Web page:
Having the 8 buss mixer is a real bonus! sounds like now all you'd need is a couple of 8 channel RCA-RCA snakes, some fresh blank tape and you'll be ready to become the next.................**insert favorite musical idol here.............**

    Cheers!
    I don't know about the idol part. Hell, I'm still trying to learn to play the bass and guitar whenever (very rarely) time permits. I've got some friends in bands that I would like to try this out on though. I'd love to learn how to go through the whole process from recording to assembling an album. One step at a time though.

    The guy is throwing in the snake and a couple reels of tape. He asked if I could hold off for a few days while he transfers the stuff onto his computer from the reels. Now I'm itching to get this thing and try it out!
    The interface said to use "Windows XP or higher"...

    ... I used tape...

  8. #8
    witzendoz's Avatar
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    Quote Originally Posted by jjones1700 View Post
    On the plus side, I do have a M-2516 which would work perfectly since it does have the 8 outs. I don't think I'll let 2 heads be a deal breaker. I'll definitely put the machine through it's paces before I fork over the green.
    This is a lot like my early set up, I had a M-224 and a TSR-8 (which replaced a TEAC 3340). I upgraded the 224 with a M-2524. This was a great set up. I like jedblue replaced my TSR-8 with a MSR-16S, as I needed more tracks but needed to keep tape costs low. The MSR16S was a good machine, I still have it, but I always have a soft spot for the TSR-8.

    By the way, all of the above I bought new not long after they were released (showing my age), I now use a M-3700 with a MX2424 digital recorder or the MSR16S, sometimes both synced together.

    If the TSR8 is in good working order it will be a good buy, last generation of the Tascam 8 tracks.

    Cheers

    Alan.

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    Beck's Avatar
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    That’s a good deal for a TSR-8 in excellent working condition. Make sure the heads are good… not too worn.

    The TSR-8 is what I chose many years ago after lots of research and comparison. In fact, it beat out the Otari MX5050/8 MKII by a good margin, which was also on my short list. I was used to working in a pro environment with machines costing many times that back in the day. With that background I set out to fill a costly order with a cost effective “semi-pro” solution for my home studio.

    It’s not really narrow track, unless you consider 2” 24-track to be narrow track… some people do, I guess. Because of the way Tascam designed the heads, track width is roughly the same. Depending on the manufacturer 24-tracks have a width between 0.038 and 0.041 inch. The TSR-8 is 0.039 inch per track. That goes for the other Tascam ˝” 8-tracks as well.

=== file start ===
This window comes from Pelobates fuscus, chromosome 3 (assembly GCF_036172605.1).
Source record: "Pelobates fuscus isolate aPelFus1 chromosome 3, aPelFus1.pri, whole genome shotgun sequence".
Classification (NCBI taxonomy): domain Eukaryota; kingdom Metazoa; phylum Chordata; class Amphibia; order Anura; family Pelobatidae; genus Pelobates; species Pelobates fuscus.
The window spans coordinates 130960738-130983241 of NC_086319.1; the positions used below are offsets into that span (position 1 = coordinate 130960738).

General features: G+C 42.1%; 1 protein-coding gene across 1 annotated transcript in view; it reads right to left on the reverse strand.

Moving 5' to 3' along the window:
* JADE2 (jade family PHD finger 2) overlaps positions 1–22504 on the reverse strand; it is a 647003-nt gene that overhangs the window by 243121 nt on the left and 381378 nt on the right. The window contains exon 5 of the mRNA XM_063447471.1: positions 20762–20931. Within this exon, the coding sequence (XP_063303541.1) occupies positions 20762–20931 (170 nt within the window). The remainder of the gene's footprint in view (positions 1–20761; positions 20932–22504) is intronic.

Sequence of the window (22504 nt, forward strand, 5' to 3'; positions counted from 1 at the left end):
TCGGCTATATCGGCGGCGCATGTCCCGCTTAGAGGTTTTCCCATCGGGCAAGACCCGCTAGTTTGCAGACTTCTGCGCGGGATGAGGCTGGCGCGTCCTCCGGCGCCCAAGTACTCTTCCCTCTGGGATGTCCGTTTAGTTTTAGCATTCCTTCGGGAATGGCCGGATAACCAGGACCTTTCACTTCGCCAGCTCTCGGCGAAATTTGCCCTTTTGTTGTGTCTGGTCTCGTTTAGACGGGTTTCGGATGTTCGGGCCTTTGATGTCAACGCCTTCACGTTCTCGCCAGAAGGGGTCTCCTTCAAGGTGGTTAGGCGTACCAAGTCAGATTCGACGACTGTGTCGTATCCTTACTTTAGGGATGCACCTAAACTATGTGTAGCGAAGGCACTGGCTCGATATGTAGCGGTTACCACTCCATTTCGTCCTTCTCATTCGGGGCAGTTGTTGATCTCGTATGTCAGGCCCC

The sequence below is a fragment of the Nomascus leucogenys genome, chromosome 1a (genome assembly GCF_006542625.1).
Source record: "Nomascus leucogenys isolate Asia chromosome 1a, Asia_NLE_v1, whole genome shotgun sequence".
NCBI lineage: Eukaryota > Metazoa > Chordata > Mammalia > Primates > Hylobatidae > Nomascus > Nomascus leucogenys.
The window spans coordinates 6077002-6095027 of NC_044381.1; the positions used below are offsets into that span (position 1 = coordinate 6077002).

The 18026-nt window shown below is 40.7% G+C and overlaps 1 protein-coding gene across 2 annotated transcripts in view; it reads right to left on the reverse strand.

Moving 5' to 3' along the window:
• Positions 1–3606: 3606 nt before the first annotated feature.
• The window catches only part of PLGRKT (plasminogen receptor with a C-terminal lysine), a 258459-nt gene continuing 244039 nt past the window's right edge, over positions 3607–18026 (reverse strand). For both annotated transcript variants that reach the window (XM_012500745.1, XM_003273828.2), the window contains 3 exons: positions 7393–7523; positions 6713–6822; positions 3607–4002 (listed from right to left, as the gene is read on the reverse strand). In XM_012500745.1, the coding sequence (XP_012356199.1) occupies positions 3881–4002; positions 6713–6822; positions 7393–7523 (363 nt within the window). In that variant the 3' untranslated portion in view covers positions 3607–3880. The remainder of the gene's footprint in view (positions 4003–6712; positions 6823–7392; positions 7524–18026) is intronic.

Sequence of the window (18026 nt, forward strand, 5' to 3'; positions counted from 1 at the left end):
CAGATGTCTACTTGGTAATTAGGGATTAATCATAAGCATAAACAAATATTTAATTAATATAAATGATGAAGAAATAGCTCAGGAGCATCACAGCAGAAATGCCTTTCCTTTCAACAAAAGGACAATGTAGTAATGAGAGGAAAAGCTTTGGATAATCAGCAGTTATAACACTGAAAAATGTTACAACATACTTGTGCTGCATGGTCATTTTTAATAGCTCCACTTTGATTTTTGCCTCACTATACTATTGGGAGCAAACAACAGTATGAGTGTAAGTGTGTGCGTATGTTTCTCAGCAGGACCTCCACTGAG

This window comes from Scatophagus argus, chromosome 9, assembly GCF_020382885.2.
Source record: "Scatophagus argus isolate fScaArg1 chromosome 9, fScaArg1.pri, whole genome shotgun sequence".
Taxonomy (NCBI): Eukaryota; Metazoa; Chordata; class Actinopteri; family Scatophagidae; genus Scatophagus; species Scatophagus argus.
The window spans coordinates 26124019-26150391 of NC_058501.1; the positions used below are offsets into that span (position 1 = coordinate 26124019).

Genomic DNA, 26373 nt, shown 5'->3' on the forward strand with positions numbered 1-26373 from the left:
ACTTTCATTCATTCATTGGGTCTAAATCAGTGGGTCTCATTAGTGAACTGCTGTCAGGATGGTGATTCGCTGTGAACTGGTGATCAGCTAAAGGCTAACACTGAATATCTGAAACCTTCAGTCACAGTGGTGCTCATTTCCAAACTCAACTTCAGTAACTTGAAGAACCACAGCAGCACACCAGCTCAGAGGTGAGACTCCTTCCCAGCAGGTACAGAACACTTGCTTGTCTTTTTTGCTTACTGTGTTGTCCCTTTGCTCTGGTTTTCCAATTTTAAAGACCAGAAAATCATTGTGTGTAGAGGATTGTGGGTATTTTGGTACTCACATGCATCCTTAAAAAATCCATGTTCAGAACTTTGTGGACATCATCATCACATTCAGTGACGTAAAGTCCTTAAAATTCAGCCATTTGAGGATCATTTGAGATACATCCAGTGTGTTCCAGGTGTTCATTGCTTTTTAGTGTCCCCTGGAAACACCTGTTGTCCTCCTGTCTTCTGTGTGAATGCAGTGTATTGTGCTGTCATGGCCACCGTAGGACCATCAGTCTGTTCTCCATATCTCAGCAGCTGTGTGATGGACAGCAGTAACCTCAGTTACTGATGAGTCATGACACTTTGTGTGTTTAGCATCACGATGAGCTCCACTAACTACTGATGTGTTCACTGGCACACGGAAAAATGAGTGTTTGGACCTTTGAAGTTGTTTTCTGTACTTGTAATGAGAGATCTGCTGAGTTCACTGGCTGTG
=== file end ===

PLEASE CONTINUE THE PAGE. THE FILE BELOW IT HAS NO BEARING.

What really sets the TSR-8 apart is gentle, consistent tape handling… very low torque; on par with closed-loop systems costing tens of thousands of dollars back then. The transport is microcomputer controlled. It also has the most tightly integrated onboard dbx NR I’ve ever seen (heard). It’s really unreal how they managed to bring this thing to market at such a low price… MSRP only $3499.00 in 1990. Omitting that third head and associated circuitry probably helped quite a bit.

    The two-head design is no big deal when multitracking. For mastering with half-track I definitely want to hear what’s coming off the tape in real time, but not so much with multitracking. When you’re the engineer/producer/artist all in one you’re mostly in sync mode anyway.

    Back to track width: 24-track on 2-inch doesn’t sound, “Thinner” than 16-track on 2-inch as much as it just sounds noisier… more tape hiss. Dolby Type-A and dbx Type-I noise reduction made 2-inch 24-track more practical. Same with 8-track on half-inch. With dbx on you have 108 dB signal-to-noise ratio (better than most digital systems) and crosstalk of 82 dB… pretty awesome.

    So anyway, I knew I was buying a capable machine with the TSR-8, and experience with it over the years has not disappointed. I’m one happy TSR-8 owner.

    ~Tim
    "If you can’t make a hit record with a Tascam or a Fostex,
    then you’re not going to able to do it with a Studer or Otari!"
    -David Mellor

  10. #10
    jjones1700's Avatar
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    Wow, thanks guys. It's decided then. I'll grab it when he is finished transferring his reels. I guess the next question would be what mix down deck would compliment this? The 22-2? I've got a 122b if I want to mix down to cassette, but I'm just curious about mixing down to a reel.
    The interface said to use "Windows XP or higher"...

    ... I used tape...